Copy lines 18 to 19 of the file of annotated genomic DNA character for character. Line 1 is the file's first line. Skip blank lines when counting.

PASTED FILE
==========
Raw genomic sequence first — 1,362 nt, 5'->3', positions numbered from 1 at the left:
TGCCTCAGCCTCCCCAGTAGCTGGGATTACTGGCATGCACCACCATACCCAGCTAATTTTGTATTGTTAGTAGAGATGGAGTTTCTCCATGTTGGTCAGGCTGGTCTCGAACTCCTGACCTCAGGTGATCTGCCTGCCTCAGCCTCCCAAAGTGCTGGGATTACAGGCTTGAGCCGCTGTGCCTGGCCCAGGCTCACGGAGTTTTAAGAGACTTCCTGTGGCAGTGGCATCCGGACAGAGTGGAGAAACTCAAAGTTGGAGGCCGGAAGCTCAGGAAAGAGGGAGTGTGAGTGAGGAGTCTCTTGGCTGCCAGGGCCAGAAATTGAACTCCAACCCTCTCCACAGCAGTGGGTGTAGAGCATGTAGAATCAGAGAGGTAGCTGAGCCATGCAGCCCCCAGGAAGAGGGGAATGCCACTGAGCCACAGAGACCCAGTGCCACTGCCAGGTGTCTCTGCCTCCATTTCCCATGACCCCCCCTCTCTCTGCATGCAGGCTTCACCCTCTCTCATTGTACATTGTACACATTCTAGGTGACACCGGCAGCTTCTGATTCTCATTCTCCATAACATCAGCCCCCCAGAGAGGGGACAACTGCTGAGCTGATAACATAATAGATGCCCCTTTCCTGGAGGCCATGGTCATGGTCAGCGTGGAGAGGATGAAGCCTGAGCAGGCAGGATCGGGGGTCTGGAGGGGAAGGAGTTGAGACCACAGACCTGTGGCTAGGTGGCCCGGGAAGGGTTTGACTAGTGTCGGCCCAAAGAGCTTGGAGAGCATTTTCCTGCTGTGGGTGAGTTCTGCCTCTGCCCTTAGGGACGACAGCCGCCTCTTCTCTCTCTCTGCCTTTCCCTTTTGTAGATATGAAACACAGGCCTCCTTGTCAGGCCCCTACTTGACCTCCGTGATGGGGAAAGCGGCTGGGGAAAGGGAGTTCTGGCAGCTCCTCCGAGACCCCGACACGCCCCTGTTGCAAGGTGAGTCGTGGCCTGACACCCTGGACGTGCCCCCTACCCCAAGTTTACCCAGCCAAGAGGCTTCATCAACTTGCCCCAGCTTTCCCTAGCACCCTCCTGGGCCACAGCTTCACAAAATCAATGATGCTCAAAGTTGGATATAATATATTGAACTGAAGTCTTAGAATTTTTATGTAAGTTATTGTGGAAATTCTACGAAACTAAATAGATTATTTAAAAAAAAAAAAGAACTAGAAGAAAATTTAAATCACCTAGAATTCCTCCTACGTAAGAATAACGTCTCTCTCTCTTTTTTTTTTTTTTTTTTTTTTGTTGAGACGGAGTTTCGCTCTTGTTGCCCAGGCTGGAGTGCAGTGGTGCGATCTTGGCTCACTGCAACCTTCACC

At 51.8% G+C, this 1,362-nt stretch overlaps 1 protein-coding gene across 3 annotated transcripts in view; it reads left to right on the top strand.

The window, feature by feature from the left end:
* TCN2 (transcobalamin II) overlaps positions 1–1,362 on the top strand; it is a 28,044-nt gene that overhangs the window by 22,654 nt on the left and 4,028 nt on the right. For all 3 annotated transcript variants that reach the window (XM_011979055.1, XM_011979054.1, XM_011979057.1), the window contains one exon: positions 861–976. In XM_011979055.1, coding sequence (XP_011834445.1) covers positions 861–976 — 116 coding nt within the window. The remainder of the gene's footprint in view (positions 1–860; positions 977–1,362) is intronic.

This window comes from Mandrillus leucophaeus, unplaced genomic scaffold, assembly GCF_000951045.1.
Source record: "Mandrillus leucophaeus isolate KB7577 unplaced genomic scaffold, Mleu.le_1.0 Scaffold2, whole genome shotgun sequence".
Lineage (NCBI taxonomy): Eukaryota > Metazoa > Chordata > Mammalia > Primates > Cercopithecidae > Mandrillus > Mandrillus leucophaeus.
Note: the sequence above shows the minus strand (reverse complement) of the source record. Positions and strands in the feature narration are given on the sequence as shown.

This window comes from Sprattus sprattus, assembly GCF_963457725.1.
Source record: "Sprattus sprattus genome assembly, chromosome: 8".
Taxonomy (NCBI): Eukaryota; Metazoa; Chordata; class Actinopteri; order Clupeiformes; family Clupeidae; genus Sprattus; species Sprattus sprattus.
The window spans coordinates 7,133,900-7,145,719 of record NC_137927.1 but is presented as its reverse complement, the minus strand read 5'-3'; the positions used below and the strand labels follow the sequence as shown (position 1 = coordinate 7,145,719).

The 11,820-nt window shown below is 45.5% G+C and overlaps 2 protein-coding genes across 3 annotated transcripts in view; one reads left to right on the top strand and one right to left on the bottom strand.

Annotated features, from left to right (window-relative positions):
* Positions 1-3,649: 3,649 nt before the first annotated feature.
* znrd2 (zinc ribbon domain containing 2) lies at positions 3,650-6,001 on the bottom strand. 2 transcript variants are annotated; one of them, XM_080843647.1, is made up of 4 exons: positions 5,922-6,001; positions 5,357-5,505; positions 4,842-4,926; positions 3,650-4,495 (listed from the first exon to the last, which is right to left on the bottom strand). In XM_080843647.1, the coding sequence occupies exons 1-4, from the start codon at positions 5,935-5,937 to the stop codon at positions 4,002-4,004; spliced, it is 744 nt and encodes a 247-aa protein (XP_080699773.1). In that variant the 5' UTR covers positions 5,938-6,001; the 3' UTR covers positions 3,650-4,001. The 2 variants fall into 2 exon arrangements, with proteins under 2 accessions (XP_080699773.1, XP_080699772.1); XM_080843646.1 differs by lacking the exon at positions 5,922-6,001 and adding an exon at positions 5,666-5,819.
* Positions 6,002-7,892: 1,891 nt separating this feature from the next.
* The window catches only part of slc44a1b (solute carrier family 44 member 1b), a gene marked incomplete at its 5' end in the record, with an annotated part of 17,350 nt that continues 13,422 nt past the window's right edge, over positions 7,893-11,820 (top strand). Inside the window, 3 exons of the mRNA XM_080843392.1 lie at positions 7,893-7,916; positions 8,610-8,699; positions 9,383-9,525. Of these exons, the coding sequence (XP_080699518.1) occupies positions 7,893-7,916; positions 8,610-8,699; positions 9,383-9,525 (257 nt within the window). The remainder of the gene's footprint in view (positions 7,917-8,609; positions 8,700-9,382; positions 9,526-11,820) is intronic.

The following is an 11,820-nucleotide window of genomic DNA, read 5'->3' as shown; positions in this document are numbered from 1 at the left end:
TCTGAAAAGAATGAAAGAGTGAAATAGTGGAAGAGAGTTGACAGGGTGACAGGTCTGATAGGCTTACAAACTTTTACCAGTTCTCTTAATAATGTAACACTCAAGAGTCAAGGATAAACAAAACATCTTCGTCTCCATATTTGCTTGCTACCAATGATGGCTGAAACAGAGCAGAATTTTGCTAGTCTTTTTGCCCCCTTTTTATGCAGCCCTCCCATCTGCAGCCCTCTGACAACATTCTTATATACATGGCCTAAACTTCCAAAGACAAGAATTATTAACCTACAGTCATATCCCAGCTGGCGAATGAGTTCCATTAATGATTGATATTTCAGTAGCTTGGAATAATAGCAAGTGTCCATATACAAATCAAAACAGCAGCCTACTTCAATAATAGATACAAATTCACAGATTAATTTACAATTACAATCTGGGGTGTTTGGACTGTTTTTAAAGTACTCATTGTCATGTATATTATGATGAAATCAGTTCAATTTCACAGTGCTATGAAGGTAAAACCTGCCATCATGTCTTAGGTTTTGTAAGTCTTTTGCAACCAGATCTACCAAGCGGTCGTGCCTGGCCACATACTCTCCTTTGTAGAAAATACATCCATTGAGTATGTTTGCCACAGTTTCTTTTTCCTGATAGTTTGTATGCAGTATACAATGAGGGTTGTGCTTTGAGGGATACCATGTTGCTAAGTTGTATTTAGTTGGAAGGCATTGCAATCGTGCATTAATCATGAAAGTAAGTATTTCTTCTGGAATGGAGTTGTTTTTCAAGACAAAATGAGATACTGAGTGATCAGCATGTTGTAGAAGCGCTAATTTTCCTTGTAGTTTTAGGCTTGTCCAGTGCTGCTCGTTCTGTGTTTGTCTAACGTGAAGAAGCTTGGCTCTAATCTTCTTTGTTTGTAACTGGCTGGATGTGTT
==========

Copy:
* Positions 6,002-7,892: 1,891 nt separating this feature from the next.
* The window catches only part of slc44a1b (solute carrier family 44 member 1b), a gene marked incomplete at its 5' end in the record, with an annotated part of 17,350 nt that continues 13,422 nt past the window's right edge, over positions 7,893-11,820 (top strand). Inside the window, 3 exons of the mRNA XM_080843392.1 lie at positions 7,893-7,916; positions 8,610-8,699; positions 9,383-9,525. Of these exons, the coding sequence (XP_080699518.1) occupies positions 7,893-7,916; positions 8,610-8,699; positions 9,383-9,525 (257 nt within the window). The remainder of the gene's footprint in view (positions 7,917-8,609; positions 8,700-9,382; positions 9,526-11,820) is intronic.